“We’ve seen it quite frequently, especially in the northern half of the state,” Crandall said.

Bath salts first emerged on the streets of Bangor in early 2011 and spread like wildfire all over the state in mid- to late 2011. It continues to have a stronghold in Bangor, Rockland and three communities in Aroostook County — Presque Isle, Mars Hill and Caribou, Crandall said.

Bath salts — called “monkey dust” in Bangor and “Rave-on” in Rockland — have caused agitation, hallucinations, paranoia and even psychotic episodes in users.

President Barack Obama sig ned the Synthetic Drug Abuse Prevention Act of 2012 on July 9, 2012 banning the sale of three most widely used synthetic bath salts components, synthetic marijuana and nearly two dozen other man-made drugs, that also designated the hallucinogenic stimulant a Schedule 1 drug, the same class as heroin and LSD.

The federal law is a step in the right direction, but it does not go far enough, Ross said, which is a sentiment other law enforcement officers have expressed.

“Maine had the foresight to get out and ban [derivatives of the lab-made drugs]” that now total in the hundreds, the sheriff said.

The U.S. Postal Inspection Service is part of the investigation and the Maine Office of the Attorney General will handle the prosecution. Messages left for U.S. Postal Inspector Michael Desrosiers on Thursday for comment about the agency’s role in the drug bust were not immediately returned.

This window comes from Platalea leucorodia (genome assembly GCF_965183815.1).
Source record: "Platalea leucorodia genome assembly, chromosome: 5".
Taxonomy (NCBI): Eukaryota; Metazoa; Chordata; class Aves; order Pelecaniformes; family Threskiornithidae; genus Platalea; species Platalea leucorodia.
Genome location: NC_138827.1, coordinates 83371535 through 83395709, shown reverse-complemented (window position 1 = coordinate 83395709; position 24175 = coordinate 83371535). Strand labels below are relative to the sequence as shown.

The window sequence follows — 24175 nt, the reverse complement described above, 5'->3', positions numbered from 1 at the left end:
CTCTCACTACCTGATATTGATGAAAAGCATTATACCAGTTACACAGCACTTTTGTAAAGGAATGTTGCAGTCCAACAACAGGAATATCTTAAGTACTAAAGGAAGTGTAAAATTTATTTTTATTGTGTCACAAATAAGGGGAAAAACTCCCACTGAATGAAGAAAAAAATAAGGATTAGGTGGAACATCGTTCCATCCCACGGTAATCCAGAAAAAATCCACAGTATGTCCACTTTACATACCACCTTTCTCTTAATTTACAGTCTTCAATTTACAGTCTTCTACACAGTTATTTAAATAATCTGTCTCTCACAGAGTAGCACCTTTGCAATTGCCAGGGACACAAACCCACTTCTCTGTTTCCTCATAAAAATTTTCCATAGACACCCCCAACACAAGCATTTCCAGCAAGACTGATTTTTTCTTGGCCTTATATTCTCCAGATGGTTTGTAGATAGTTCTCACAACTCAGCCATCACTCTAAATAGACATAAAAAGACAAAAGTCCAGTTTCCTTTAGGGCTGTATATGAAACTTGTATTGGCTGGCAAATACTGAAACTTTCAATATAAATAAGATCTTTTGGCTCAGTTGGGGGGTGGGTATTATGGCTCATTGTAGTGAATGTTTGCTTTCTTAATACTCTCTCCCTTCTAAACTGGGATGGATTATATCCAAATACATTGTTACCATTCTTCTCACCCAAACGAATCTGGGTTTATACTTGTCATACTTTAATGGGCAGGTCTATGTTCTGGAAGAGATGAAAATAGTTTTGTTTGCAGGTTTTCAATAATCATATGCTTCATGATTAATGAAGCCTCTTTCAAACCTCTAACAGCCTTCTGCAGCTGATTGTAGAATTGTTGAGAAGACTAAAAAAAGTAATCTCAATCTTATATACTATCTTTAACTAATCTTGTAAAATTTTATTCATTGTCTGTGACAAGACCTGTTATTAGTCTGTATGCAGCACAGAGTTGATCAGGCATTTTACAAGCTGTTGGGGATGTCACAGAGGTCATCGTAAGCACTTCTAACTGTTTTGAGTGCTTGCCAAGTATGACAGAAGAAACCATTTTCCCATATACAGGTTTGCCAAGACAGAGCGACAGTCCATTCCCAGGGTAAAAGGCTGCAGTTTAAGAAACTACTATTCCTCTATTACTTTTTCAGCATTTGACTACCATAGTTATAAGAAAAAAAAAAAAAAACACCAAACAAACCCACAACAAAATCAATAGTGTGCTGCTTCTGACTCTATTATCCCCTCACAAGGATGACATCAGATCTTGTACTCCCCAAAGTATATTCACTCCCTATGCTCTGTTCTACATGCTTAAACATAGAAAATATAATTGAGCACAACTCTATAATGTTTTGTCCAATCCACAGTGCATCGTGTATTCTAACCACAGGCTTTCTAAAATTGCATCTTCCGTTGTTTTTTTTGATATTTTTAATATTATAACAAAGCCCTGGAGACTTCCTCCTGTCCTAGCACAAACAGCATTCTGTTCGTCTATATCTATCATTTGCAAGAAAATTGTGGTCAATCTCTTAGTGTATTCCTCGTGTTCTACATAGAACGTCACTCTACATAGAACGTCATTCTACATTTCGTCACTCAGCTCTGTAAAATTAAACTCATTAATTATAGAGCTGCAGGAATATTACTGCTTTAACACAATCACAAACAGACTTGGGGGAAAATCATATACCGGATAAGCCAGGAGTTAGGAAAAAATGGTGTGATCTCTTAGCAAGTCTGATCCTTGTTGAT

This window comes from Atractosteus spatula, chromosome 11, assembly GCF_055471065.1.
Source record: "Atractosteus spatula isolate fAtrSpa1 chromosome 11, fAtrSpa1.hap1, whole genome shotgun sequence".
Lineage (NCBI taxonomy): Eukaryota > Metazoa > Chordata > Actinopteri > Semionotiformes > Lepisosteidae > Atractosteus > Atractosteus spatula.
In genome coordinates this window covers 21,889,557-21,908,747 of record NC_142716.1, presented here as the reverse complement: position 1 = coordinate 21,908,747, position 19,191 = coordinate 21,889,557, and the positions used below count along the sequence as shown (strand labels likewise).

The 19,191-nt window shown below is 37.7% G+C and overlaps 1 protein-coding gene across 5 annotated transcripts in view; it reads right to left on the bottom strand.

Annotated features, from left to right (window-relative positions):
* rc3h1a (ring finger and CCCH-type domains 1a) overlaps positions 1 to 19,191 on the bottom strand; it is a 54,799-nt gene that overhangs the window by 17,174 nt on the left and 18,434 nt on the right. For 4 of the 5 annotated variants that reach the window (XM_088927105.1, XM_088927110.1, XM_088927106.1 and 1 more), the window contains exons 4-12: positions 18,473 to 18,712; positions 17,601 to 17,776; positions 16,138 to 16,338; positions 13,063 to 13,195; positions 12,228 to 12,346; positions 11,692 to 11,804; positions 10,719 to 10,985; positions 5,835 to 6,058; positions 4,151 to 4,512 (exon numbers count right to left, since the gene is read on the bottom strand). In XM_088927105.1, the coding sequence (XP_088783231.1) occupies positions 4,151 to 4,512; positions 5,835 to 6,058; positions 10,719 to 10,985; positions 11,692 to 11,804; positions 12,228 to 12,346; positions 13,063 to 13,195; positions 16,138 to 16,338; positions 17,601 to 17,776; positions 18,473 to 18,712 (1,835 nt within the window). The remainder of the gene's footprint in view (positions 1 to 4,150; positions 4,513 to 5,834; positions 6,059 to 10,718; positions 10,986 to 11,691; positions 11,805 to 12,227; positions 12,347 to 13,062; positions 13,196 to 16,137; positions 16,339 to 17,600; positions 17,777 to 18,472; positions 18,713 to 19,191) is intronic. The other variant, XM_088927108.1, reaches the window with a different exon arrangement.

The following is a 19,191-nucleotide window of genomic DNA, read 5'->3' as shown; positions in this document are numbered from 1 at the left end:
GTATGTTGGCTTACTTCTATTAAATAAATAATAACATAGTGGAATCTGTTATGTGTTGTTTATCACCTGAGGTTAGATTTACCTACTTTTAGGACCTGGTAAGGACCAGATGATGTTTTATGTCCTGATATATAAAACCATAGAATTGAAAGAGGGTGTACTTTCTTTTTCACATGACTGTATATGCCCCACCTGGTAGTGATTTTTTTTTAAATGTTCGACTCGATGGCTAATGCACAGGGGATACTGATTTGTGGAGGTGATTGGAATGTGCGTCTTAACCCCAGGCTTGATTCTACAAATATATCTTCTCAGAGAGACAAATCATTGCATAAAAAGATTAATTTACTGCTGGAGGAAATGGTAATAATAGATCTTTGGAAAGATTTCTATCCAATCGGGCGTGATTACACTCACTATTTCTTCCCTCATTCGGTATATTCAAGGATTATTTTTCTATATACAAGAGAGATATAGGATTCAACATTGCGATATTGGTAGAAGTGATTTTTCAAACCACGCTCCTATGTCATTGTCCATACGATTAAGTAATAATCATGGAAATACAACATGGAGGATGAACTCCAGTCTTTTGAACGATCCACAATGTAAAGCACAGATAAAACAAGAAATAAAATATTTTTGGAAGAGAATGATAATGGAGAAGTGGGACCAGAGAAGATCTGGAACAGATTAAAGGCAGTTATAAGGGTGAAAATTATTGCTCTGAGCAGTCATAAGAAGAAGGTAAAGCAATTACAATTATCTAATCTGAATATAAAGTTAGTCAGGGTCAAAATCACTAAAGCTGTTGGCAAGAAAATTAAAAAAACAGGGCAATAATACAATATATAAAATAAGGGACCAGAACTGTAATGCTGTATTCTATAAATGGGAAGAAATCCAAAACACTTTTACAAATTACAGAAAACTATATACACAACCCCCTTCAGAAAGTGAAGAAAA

Coy, Fuentes, Wells and Warren have been charged with aggravated trafficking in synthetic hallucinogenic drugs, a Class A crime, and face up to 30 years in prison and a fine of up to $50,000 if convicted. Wells was released from the Penobscot County Jail on $50,000 cash bail, but the other three remain behind bars, Ross said.

Coy’s bail was set at $300,000 cash; Fuentes’ at $50,000 and Warren’s at $75,000.

Crandall said that so far, little can be done to stop people from ordering the drugs over the Internet, so his agents are left trying to catch the shipments when they arrive.

“Certainly, it would be nice if you couldn’t go online and order this, but you can,” he said.

The FBI, which typically covers drugs in relation to gangs, is keeping an eye on the situation, said

Greg Comcowich, a special agent with the FBI in Boston.

“We know bath salts are a big problem, especially in rural areas,” he said Thursday. “We recognize it on a federal level. We recognize it has become a serious problem. It’s just exploded. It’s unbelievable.”

The FBI has an agreement with the federal DEA about releasing information about drugs in Maine, so Comcowich referred all calls to the local DEA resident agent, who didn’t return messages left for comment on Thursday about whether the DEA tracks overseas bath salts orders.

Police in the Bangor region are responding daily to bath salts-related incidents, Ross said.

“As you can see here, now with this seizure, that the problem is still a significant one,” the sheriff said. “It has hit every community across the region.”

A large amount of public education about the street drug when it first arrived in Maine two years ago has proved effective with younger, first-time drug users who are avoiding the drug, Ross said, but has been less effective with older, long-term drug and alcohol users.

“No community is immune,” the sheriff said. “By my calculations, this is about 18 pounds of bath salts, which amounts to about $1.2 million dollars in seizure at street value. It’s very, very significant.”